Written by michelle picker

April 11, 2018 at 12:33 am

spicy tofu with oyster mushrooms

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Oyster mushrooms have great texture and robust flavour making this a very satisfying vegetarian meal.


Heat oil in a large flat frypan or wok until smoking hot then add 2 brown shallots, 2-3 cloves of garlic and 2-4 red chillies, all finely diced. Next add large squares of tofu (classic Chinese style) and allow them to fry on both sides to add a little colour. As the tofu is frying add an equal amount or more of oyster mushrooms which have been torn into smaller pieces. When the tofu is sticking and the mushrooms wilting add 1½ tablespoons of soy sauce, 1 tablespoon of dark soy (caramel) sauce, some ground white pepper and a sprinkling of black rice vinegar (this is available at Asian stores or you could try apple cider vinegar). Serve with steamed rice and seasonal vegetables and make sure you scrape all the good bits off the bottom of the pan.

Written by michelle picker

May 25, 2015 at 6:56 am

tofu with mushrooms + water spinach stir-fry

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The people of Sichuan (Szechuan) Province in China are fond of hot and spicy food. This recipe, adapted from Eating Well Magazine, is no exception although you can moderate it to suit your taste.


Drain your fresh tofu on several paper towels. Sprinkle with a little salt on each side. Place more paper towels on top and weigh the tofu down with a plate. Set this aside while you prepare the rest of the ingredients. Make a sauce by mixing together 1 tablespoon of tomato paste, 2 teaspoons of black rice vinegar, 1 teaspoon of sugar, 2 teaspoons of soy sauce, ½ a teaspoon of sesame oil, ¼ of a teaspoon of cornstarch, ½ a teaspoon of crushed dried red chillies and 3 tablespoons of water. Finely dice 4 cloves of garlic, slice 2 spring onions and slice mushrooms – I used 200g (7 oz) each of fresh shitake mushrooms and fresh oyster mushrooms. Heat some oil in a flat fry-pan and briefly add the garlic and then the mushrooms and spring onions. Cook until just softening and remove to a plate. Now remove the paper towels from the tofu and slice the tofu into squares. Add more oil to the fry-pan and fry the tofu over medium heat until brown on both sides. Return the mushroom mixture to the fry-pan along with the sauce. Gently mix through and continue to cook until the sauce is clinging to everything. Serve with rice and a green vegetable.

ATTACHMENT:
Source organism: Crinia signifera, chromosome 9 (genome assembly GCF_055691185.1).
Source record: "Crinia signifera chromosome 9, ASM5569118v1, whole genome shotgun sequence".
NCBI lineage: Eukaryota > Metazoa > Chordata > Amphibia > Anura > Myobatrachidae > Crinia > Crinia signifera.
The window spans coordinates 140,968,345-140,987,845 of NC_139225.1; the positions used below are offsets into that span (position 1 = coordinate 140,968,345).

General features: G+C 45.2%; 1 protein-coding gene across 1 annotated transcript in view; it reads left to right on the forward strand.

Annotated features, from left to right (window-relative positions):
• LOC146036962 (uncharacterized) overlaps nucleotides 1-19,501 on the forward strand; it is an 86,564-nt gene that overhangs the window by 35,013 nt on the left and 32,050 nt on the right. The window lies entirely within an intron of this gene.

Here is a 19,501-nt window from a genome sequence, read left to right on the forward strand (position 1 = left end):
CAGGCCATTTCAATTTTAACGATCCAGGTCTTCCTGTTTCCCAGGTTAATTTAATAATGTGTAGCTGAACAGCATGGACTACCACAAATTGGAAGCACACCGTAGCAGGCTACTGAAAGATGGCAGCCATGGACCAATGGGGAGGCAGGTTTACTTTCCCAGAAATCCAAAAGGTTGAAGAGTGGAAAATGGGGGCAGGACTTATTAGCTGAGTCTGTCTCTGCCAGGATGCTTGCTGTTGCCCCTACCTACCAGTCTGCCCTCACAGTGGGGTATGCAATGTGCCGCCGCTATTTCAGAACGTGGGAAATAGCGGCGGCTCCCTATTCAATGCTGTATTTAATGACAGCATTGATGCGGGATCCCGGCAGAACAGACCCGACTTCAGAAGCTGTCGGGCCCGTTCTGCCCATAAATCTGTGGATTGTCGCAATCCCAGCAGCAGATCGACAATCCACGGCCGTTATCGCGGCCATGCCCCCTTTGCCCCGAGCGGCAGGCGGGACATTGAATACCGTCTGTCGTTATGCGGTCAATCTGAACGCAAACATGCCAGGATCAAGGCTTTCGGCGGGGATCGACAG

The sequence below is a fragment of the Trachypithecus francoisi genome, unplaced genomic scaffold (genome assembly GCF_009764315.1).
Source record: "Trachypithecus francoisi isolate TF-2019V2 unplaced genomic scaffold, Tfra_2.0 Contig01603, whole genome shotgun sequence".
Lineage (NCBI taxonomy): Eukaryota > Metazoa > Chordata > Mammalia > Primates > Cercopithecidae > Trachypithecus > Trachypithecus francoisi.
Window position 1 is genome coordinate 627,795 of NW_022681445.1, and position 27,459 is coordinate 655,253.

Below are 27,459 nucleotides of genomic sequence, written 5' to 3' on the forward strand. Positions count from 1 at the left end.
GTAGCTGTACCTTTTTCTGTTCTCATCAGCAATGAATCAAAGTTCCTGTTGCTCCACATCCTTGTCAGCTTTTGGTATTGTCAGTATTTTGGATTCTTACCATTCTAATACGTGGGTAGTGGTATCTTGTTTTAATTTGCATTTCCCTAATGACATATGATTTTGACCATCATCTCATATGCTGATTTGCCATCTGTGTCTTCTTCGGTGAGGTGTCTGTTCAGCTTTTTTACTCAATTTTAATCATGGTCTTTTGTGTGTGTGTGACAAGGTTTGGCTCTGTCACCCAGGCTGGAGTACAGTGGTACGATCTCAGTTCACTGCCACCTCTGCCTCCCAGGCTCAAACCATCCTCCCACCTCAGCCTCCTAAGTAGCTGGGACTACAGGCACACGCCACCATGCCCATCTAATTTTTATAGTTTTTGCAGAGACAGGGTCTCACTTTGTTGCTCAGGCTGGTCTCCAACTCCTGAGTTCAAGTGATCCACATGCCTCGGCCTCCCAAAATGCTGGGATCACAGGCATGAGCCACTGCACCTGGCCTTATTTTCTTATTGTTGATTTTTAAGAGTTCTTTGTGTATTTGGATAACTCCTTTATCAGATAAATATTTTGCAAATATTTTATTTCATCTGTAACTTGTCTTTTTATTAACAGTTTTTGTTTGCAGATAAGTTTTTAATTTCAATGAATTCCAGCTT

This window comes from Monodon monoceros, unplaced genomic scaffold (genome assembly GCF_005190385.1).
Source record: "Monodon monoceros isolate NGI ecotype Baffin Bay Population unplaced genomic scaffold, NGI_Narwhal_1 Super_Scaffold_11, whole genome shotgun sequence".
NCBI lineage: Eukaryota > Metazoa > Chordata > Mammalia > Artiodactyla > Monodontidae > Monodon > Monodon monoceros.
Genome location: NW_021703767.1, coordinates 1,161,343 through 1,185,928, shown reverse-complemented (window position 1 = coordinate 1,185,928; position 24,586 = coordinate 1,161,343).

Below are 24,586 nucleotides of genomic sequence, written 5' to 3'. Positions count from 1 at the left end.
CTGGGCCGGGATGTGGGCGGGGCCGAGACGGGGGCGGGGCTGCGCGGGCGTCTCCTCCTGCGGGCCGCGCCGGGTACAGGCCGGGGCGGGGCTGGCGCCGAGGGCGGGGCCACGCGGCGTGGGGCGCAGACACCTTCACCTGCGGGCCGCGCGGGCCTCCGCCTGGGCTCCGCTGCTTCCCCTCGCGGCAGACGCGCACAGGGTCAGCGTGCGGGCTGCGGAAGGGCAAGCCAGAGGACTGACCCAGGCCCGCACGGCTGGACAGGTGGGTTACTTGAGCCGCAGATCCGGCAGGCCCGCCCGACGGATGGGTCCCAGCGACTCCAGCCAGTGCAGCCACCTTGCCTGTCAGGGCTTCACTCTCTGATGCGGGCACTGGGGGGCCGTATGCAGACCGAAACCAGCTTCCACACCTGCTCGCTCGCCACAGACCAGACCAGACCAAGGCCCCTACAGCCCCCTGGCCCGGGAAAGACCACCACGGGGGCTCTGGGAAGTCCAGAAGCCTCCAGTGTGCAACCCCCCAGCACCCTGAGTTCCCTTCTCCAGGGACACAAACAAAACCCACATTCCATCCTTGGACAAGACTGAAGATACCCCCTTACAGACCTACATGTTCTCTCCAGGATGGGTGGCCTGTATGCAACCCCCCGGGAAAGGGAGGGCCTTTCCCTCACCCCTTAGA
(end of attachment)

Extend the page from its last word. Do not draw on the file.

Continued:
Here is a recipe for a Sichuan style stir-fry of water spinach (avaiable at Asian grocery stores).


Finely dice 4 cloves of garlic and finely slice 2 fresh birds-eye chillies. Wash 2 bunches of water spinach and slice into shorter lengths. Heat some oil in a wok and when hot add the garlic, chilli and ½ a teaspoon of Sichuan peppercorns (also available at Asian grocery stores). This step will only take a few seconds as the garlic should not brown so have the water spinach ready to add next. Cook the water spinach until the stems are just tender enough to eat. Add a pinch of salt and a splash of sesame oil, stirring through before serving.

black pepper beancurd

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A birthday request was fulfilled with Yotam Ottolenghi‘s inspiring cookbook Plenty. This first recipe I tried didn’t disappoint.